project with Iran and Pakistan. "I don't think America is pressurising us
on the issue. I think America cannot pressurise us (to give up the
project)," Deora told reporters ahead of his talks with Iranian Deputy Oil
Minister, Hadi Nejad Hosseinian, New Europe reported.
The Iran-Pakistan-India project, which was conceived by Iran over a decade ago
and received a boost with the improvement in India Pakistan relations, has met
with opposition from the US, which has also offered New Delhi a lucrative
civilian nuclear technology cooperation deal to woo it from its dealings with
Tehran. "We are very serious about this project. Our prime minister (Manmohan
Singh) made the statement that the pipeline is for peace and progress of the
region," Deora added. Pakistan and Iran have already decided to go ahead
with the US$7.2-billion project.
New Delhi renews interest in trans-Afghan pipeline project
The Indian Petroleum Ministry has prepared a proposal to raise the possibility
of India using natural gas supplied through the proposed
Turkmenistan-Afghanistan-Pakistan (TAP) gas pipeline, the New Delhi-based daily
"The Indian Express" reported on May 11th.
In its proposal, the ministry reportedly says that in view of "burgeoning
gas demand...joining the TAP project offers [India] the possibility of an
alternative source of gas supply." Indian Foreign Secretary, Shyam Saran,
wrote in April to the Petroleum Ministry that New Delhi's participation in the
TAP project would give India "leverage with Iran on the IPI
[Iran-Pakistan-India pipeline] project." Saran expressed concern over
international tension concerning Iran's nuclear program. Moreover, TAP
"would be in tune with the latest US strategic thinking" for the
Central Asia region, Saran wrote, adding that New Delhi's interests would be
better served it were part of the TAP project rather than outside it. The TAP
pipeline is an estimated US$3.45 billion undertaking designed to transport
natural gas from the Dawlatabad field in Turkmenistan through Afghanistan into
Pakistan and then eventually to India. In February, India expressed its interest
in joining TAP pending approvals that should be forthcoming in May. With Indian
participation, the pipeline will be renamed TAPI, for
Sequoia and WestBridge form Indian VC alliance
Sequoia Capital, a leading Silicon Valley venture capital fund, is deepening its
presence in India by merging with the country's leading source of funding for
start-up technology companies, the Financial Times reported on May 4th.
The US fund's merger with Bangalore-based WestBridge Capital Partners is the
latest in a slew of foreign entries into India's thin venture capital industry.
They include: Kleiner Perkins Caulfield and Byers, Norwest Venture partners,
Matrix Partners, Benchmark Capital, Draper Fisher Jurvetson and Greylock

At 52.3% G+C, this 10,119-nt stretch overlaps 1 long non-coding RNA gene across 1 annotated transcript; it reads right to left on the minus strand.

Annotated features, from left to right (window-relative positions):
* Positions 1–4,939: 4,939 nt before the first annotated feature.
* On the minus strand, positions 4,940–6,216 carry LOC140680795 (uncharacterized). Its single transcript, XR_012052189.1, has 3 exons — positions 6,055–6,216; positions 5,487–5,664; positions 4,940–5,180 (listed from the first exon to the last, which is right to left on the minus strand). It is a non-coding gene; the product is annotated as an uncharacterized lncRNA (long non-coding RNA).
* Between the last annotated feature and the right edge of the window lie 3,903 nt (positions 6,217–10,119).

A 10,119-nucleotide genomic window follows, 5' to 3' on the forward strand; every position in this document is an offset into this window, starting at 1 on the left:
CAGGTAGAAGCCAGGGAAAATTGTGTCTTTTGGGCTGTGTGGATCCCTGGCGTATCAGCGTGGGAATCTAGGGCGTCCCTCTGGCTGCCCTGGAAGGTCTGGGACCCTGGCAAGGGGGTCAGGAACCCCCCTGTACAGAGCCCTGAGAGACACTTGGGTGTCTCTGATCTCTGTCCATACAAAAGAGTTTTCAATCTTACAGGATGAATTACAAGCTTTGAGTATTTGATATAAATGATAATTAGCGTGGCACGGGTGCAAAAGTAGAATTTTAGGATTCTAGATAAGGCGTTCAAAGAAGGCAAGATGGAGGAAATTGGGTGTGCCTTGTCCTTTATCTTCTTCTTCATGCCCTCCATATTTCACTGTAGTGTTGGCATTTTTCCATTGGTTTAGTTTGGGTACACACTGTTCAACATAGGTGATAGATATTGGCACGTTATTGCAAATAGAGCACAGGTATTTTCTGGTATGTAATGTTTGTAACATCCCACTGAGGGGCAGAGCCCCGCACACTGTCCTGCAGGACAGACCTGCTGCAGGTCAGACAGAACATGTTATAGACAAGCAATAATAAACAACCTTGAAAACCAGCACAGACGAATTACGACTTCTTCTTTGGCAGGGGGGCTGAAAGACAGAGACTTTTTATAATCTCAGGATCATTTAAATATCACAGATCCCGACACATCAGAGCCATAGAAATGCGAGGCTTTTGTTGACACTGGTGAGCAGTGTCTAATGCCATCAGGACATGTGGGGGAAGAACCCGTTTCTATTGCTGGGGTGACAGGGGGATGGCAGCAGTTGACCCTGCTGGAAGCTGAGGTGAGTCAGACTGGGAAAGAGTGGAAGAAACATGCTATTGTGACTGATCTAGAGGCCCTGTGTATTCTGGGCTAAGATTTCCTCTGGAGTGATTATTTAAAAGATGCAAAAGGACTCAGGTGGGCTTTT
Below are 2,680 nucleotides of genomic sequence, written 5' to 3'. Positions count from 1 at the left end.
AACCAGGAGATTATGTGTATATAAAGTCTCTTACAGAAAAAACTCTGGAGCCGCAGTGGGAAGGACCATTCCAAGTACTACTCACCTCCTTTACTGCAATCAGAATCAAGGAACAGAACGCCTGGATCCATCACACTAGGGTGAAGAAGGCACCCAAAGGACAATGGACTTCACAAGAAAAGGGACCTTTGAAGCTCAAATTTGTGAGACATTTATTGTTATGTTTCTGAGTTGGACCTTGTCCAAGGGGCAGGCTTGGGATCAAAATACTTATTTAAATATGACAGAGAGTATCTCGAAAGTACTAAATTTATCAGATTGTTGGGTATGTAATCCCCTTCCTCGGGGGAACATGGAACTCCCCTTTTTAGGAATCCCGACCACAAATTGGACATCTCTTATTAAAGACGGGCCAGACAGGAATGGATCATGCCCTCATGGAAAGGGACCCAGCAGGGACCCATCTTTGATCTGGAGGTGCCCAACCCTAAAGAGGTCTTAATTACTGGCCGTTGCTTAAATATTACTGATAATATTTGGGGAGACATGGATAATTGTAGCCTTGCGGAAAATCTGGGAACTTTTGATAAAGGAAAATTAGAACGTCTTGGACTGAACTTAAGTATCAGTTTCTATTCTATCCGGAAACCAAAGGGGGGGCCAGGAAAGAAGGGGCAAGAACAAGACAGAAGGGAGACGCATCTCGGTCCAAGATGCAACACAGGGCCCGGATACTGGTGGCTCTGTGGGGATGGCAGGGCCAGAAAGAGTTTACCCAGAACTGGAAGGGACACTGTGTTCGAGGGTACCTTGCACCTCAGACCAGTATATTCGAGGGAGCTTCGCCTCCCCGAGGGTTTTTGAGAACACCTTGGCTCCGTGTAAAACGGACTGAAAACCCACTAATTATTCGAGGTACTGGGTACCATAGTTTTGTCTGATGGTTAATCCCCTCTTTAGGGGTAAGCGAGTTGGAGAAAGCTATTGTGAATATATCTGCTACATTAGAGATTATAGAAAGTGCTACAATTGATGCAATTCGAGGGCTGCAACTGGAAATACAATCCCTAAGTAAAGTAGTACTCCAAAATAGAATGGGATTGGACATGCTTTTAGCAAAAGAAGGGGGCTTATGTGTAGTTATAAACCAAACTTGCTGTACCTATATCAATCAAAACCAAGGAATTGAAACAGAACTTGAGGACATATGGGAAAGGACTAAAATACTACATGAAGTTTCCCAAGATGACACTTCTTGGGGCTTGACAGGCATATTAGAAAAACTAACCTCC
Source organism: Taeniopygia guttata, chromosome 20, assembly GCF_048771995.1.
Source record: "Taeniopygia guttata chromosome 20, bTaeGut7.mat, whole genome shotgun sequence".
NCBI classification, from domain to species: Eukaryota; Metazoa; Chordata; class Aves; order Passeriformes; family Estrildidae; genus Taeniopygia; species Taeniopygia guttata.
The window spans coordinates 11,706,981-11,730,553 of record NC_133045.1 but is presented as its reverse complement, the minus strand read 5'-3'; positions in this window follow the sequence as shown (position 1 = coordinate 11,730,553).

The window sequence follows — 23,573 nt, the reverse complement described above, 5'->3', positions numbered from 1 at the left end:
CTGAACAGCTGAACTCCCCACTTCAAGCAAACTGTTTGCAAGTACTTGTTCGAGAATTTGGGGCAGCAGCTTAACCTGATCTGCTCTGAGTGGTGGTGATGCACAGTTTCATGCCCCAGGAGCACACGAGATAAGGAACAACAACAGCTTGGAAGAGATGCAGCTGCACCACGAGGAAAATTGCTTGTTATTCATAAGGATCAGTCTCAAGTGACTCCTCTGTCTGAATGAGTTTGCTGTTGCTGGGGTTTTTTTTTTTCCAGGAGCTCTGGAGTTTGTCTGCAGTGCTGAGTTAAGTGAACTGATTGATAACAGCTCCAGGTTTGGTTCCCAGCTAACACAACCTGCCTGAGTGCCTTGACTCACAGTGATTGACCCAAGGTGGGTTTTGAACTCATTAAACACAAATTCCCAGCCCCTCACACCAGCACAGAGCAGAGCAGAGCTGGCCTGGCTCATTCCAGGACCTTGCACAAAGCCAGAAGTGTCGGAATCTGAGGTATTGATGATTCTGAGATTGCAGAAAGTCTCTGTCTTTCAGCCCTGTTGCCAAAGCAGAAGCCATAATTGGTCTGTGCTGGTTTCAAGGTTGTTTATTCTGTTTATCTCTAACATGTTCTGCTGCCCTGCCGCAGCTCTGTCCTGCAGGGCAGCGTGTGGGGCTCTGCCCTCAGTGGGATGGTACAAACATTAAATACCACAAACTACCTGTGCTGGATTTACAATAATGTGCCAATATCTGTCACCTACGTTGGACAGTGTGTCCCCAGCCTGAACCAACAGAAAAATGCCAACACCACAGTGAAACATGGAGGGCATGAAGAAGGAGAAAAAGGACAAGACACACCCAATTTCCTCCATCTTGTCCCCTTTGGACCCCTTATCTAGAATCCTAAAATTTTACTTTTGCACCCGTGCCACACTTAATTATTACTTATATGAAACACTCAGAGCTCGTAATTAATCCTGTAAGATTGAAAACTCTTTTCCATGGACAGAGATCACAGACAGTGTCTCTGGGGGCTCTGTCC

partners, some of which are busy building local teams.
Their mass entry mirrors a similar passage into India by private equity groups,
which specialise in buy-outs and latter-stage funding of private companies bound
for the stock market.
People in the industry say the new VC entrants into India are following the
private equity lead, drawn partly by hopes of early-stage investment
opportunities that could emerge from stepped-up research in India by companies
such as Microsoft and Intel.
India's venture capital industry is usually shallow, reflecting a paucity of
innovative start-ups that make it to public markets and deliver returns that
venture funds have become accustomed to in the US.
That has forced WestBridge to widen its mandate, and Sequoia Capital India, as
the merged entity will be known, will follow suit, focusing on companies with
high growth and the potential to build brands.
"Our outlook will be broader based than traditional venture capital plays
in mature markets such as the US," said Mr KP Balaraj, managing director of
WestBridge, whose management will run the new entity.
Sequoia and WestBridge's merger caps a growing relationship as co-investors in
For WestBridge, the marriage was described by one observer "as a defensive
move to align with a global brand at a time when the biggest names in the global
industry were descending on India."
The financial details of the merger were not disclosed.
WestBridge manages two funds with assets of US$350m spread across 26 investor
Sequoia and WestBridge have jointly invested in two companies in India - in
mobile software services - totalling US$25m, and a third, in outsourcing valued
at US$40m, will be announced soon.
Douglas Leone, general partner at Sequoia, said the group had built up a record
on investment in India over the past 15 years and "we are now ready to
(make) another step by establishing Sequoia Capital India."
The Indian team had been approached by several VC funds but "we settled for
a global brand that creates a powerful compelling platform and
proposition," said Mr Balaraj.